Sunday, April 01, 2007

One Week With Apple TV

What's wrong with these pictures? The copy in this Apple promotional graphic says "widescreen TV," but all of the TV images are standard 4:3 format. Hmmm. It's a good metaphor for the gap between the promise of Apple TV and the reality. But for me, the reality is plenty good (for now).
I'm late with my promised Apple TV review because I can't stop watching and listening to it. The boob tube is back and this boob is glued to the couch. All in all, though, I'm watching much less of the stuff that comes down the cable channels. (We used to call that stuff TV, but I think we're going to need a retronym for it à la "snail mail" and "acoustic guitar.")

Apple TV has been one of the year's most anticipated, reported, reviewed, analyzed, (and, now, hacked) products. So, if it's a topic that interests you, you probably know more about it than I'm about to reveal. But that's blogging for you, thousands of people writing more or less the same thing over and over. Let me thank you in advance for reading it here.

What you've heard and read is all true: Setup is astonishingly smooth and effortless, the U-I is engaging and clean, with a dash of tasteful eye candy (iCandy?).

Apple TV performs as advertised. It does not, however, perform as fantasized. As you probably know by now, it has its limits. It presents in last year's sound and picture quality (last century's, actually). It doesn't get YouTube. It's not a DVR. The movie section in the iTunes Store has bupkis. Apple TV has a tiny hard drive by today's expectations (40GB). It gets very warm to the touch. And, yes, XBox not only does more, but Xbox Live offers true HDTV. (And they announced more HD titles this week.) how much more does Xbox do? Jodie Cadieux reminded me that XBox is even stopping drug and gun trafficking in Mexico as officials there are giving out a free Xbox for every gun turned in to law enforcers. Match that, Apple TV.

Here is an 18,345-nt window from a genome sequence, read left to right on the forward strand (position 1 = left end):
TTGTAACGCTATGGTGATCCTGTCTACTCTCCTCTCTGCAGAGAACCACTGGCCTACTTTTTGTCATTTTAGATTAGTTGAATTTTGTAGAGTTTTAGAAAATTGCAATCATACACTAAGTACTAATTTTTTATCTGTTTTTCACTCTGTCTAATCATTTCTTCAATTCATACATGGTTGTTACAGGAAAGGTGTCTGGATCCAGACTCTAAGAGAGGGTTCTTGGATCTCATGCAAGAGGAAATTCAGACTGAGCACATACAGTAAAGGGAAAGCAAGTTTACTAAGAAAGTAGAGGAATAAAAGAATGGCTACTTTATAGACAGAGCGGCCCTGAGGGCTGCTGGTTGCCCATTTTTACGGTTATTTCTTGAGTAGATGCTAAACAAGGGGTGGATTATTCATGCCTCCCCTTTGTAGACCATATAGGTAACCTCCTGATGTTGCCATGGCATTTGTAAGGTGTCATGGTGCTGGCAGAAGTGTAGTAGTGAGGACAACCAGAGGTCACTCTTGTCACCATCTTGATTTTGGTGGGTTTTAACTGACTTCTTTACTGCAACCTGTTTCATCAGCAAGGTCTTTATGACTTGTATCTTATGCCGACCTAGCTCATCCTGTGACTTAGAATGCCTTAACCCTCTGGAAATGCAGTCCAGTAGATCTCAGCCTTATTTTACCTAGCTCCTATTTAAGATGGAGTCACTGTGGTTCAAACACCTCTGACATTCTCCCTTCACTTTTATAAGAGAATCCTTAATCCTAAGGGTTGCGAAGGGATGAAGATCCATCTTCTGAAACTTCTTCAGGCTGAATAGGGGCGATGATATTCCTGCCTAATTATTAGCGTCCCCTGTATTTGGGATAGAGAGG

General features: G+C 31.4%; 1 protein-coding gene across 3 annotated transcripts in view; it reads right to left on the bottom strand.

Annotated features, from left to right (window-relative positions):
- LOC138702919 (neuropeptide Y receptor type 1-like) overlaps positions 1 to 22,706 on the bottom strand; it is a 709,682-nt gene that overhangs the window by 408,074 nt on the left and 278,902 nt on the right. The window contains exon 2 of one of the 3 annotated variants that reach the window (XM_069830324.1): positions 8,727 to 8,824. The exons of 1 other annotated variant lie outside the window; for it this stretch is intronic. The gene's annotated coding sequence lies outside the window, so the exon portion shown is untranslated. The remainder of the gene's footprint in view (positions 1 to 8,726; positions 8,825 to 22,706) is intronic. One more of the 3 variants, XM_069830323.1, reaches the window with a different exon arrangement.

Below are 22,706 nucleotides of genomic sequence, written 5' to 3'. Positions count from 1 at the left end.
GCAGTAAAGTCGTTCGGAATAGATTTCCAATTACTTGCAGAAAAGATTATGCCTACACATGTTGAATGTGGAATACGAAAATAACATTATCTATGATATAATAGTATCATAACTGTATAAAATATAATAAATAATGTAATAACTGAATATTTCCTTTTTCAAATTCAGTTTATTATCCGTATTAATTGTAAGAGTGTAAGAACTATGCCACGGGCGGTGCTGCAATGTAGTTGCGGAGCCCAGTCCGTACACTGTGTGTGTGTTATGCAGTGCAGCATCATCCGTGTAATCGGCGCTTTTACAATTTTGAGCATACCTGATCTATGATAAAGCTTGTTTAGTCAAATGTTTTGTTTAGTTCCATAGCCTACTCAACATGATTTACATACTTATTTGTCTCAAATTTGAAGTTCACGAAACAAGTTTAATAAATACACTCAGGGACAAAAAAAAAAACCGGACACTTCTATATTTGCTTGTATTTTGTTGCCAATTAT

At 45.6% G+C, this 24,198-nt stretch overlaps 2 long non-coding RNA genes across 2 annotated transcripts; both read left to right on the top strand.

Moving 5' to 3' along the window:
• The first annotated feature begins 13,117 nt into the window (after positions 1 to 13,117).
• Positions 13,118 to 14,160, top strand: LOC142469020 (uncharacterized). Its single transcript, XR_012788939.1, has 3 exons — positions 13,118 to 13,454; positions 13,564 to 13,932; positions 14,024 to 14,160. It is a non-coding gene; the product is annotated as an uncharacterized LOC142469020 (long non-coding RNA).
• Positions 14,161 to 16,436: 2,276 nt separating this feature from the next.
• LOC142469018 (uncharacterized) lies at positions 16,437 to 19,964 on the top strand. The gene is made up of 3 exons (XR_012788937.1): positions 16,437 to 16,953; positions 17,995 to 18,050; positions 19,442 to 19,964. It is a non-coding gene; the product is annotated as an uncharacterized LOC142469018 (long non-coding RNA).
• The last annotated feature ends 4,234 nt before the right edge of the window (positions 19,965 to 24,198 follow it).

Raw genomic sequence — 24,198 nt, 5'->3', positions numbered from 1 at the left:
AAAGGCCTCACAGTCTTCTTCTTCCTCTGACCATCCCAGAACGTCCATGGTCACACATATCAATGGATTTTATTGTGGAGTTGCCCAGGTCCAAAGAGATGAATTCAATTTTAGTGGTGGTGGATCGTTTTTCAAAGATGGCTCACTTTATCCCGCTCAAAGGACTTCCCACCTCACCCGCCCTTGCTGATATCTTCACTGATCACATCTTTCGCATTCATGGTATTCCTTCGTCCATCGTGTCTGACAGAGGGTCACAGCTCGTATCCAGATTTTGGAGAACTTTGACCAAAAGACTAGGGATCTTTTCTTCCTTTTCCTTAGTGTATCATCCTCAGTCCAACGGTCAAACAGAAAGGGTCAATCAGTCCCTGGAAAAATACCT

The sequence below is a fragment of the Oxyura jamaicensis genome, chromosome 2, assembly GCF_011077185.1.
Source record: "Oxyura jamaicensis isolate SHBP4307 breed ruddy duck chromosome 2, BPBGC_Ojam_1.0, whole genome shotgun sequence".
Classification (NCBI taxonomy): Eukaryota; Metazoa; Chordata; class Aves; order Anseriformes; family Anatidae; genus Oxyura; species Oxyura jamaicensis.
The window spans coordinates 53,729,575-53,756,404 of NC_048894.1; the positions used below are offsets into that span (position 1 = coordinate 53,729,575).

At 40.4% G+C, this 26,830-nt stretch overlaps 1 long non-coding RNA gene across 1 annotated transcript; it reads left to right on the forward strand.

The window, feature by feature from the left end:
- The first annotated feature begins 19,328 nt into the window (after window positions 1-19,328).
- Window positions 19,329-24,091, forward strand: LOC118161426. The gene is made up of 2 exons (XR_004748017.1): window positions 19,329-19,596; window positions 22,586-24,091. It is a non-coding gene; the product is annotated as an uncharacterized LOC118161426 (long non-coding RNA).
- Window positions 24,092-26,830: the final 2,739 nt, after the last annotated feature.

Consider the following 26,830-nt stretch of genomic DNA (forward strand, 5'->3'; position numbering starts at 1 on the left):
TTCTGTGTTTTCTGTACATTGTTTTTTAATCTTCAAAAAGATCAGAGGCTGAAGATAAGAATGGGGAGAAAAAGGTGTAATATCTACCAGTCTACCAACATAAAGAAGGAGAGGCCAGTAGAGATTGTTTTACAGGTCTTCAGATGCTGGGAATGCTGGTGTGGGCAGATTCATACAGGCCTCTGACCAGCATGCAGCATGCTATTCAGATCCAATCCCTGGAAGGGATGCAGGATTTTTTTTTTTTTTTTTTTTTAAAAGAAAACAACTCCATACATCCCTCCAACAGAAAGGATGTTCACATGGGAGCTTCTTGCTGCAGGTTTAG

That Apple TV, despite its limitations, has captured so much attention and early success mystifies some and infuriates others. I'm not here to argue the case. I'm just here to testify that I'm happily enjoying my Apple TV for what it delivers, and I'm not fretting about what's missing. It will get here.

I took Apple at their word: iTunes on my TV. That, right there, is enough to give me two things I've been waiting for: I wanted to connect the music collection on my office computer to the really good sound system in my living room. Second, I made a pledge to Scoble to watch ScobleShow, when I could do it on Apple TV. (is that a recursive reason?) Well, there's lots of other good video podcasts worth subscribing to. Kasper Hauser and other video podcasts on the big screen. Turns out that, even though Ze Frank has ended The Show has putting the archives up on iTunes.

More than I expected

I can tell you that I not only got the two things I bought it for, but I found some bonuses: It was easy to convert my own videos into Apple TV format (QuickTime Pro 7.1.5 has a command "export movie to Apple TV). Now I have Day of the Longtail and a bunch of other videos I worked on with Peter Hirshberg, Michael Witlin Associates, etc. into Apple TV format where they stand ready to inflict on unsuspecting house guests. What's more, it's not a big chore to download clips from YouTube and convert them to play on Apple TV.

Music from background to foreground

Even though the product has "TV" in its name, what I value most is is being able to hear my iTunes music on my best speakers. (Sneaker-netting the iPod into the living room or using AirTunes with Airport Express wasn't cutting it because there's no big screen U-I for browsing.)

Apple TV's oh-so-tasty screen saver is simple and satisfying, offering a multi-plane display of over lapping album art. (memo to self: resist temptation to re-scan all album art to higher resolution.)

About that Teeny Hard Disk Drive

I'm not overly concerned about the small hard drive. The drive is required only for photos. For all other content, you can stream from your computer(s) to Apple TV. I'm having no problems, no glitches streaming over my home WiFi network . (Your mileage may vary.)